Thursday, October 12, 2006

Michael Cunningham at Northeastern University

As a writer myself, I usually don’t get all giddy and “fanny” around authors. But last night, as I approached Michael Cunningham to sign my books, I actually found my hands shaking and my heart racing. Of course I was with Nicole who was one shriek away from a heart attack, so I had to play it cool.

All idolizing aside, what surprised me was the lecture’s focus on genre fiction. (I could see the literature professors cringing as Cunningham declared “I love genre fiction!”) He said he found it interesting how commercial fiction is considered disreputable in some way when, historically, novels themselves were considered disreputable. About two hundred years ago, literary folks read poetry. Novels were considered entertainment, not art. More impressive, was that he said what many so many readers are afraid to say.

“I get tired of reading about people sitting in rooms talking about people sitting in rooms talking. Take a children’s book. At five, you want to read about ghosts and monsters. You don’t want to read a book about how difficult it is to be five.”

I completely agree. If I look at my favorite books, the ones I can recite full passages word for word, there is always a conflict, a plot, a journey of some sort, whether it be internal and external. It was really exciting to see a Pulitzer Prize winner publicly state it.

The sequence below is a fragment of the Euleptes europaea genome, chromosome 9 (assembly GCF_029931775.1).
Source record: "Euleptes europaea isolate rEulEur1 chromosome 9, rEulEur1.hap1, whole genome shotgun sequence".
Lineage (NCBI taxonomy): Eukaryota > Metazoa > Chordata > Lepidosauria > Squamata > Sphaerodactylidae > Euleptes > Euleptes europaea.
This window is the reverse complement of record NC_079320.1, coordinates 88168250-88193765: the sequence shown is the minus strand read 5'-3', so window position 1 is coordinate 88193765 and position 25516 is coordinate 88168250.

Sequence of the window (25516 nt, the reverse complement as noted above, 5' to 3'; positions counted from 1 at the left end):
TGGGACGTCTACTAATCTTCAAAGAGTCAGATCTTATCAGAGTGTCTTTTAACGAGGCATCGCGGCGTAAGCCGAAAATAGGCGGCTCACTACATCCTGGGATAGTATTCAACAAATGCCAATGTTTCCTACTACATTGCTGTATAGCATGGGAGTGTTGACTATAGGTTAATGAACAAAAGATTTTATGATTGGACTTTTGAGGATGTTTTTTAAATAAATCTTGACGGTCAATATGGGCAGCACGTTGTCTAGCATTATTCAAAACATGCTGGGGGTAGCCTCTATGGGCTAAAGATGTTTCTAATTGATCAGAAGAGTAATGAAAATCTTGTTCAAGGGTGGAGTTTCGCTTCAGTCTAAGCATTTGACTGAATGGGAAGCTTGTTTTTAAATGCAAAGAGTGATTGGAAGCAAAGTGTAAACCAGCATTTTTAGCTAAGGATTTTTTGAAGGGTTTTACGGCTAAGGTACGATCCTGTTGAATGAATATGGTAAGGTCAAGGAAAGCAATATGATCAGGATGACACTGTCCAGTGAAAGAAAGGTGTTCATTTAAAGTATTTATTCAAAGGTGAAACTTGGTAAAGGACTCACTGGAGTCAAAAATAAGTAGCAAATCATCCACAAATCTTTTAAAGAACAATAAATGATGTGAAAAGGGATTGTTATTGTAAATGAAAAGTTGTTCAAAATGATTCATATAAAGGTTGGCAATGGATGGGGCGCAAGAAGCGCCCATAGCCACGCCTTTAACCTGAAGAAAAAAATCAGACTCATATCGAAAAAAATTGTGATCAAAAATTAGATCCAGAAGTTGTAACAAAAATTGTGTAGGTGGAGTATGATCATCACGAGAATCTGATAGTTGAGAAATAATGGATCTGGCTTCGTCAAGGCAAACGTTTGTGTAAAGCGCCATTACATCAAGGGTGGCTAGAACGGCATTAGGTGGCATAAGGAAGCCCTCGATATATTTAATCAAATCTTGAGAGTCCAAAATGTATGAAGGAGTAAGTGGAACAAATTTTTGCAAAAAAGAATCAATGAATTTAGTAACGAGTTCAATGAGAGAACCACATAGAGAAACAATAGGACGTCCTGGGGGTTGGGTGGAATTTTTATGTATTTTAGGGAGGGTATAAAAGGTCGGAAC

He then went on to talk about how much genre fiction influenced his writing. He read passages from Raymond Chandler and Ray Bradbury, and then turned to The Hours and read the sections that were directly influenced.

“I learned about depicting seduction from Raymond Chandler,” he stated, before reading the scene from The Hours where Laura Brown and Kitty kiss. He had taken Chandler’s snappy writing style and paid homage to it in his own writing. It was amazed to hear both back to back at he had taken an aspect of one author’s writing style and turned it into his own. He continues to be influenced by great works, in fact, the scene when Anna Karenina throws herself under the train to show the world how unhappy she was, is the inspiration for his next book. Unfortunately, he is so wrapped up in his screenwriting projects, that it may be a while before that next book is completed.

My favorite story of the evening was about a reader that Cunningham worked with. He tended bar and she was a hostess with four kids and no formal education. She worked three jobs, but no matter how tired she was, she always read for an hour before going to bed. Because she didn’t go to college, she read everything, both fiction and nonfiction. Cunningham gave her Crime and Punishment to read and after she was finished he asked how she enjoyed it. She said, “I really liked it. It was better than Ken Follett. But not as good as Stephen King.”

I think people like that are wonderful, that they take books as books without dividing them up into high literature and commercial fluff. A good story is a good story, no matter which section of the bookstore it is located in.

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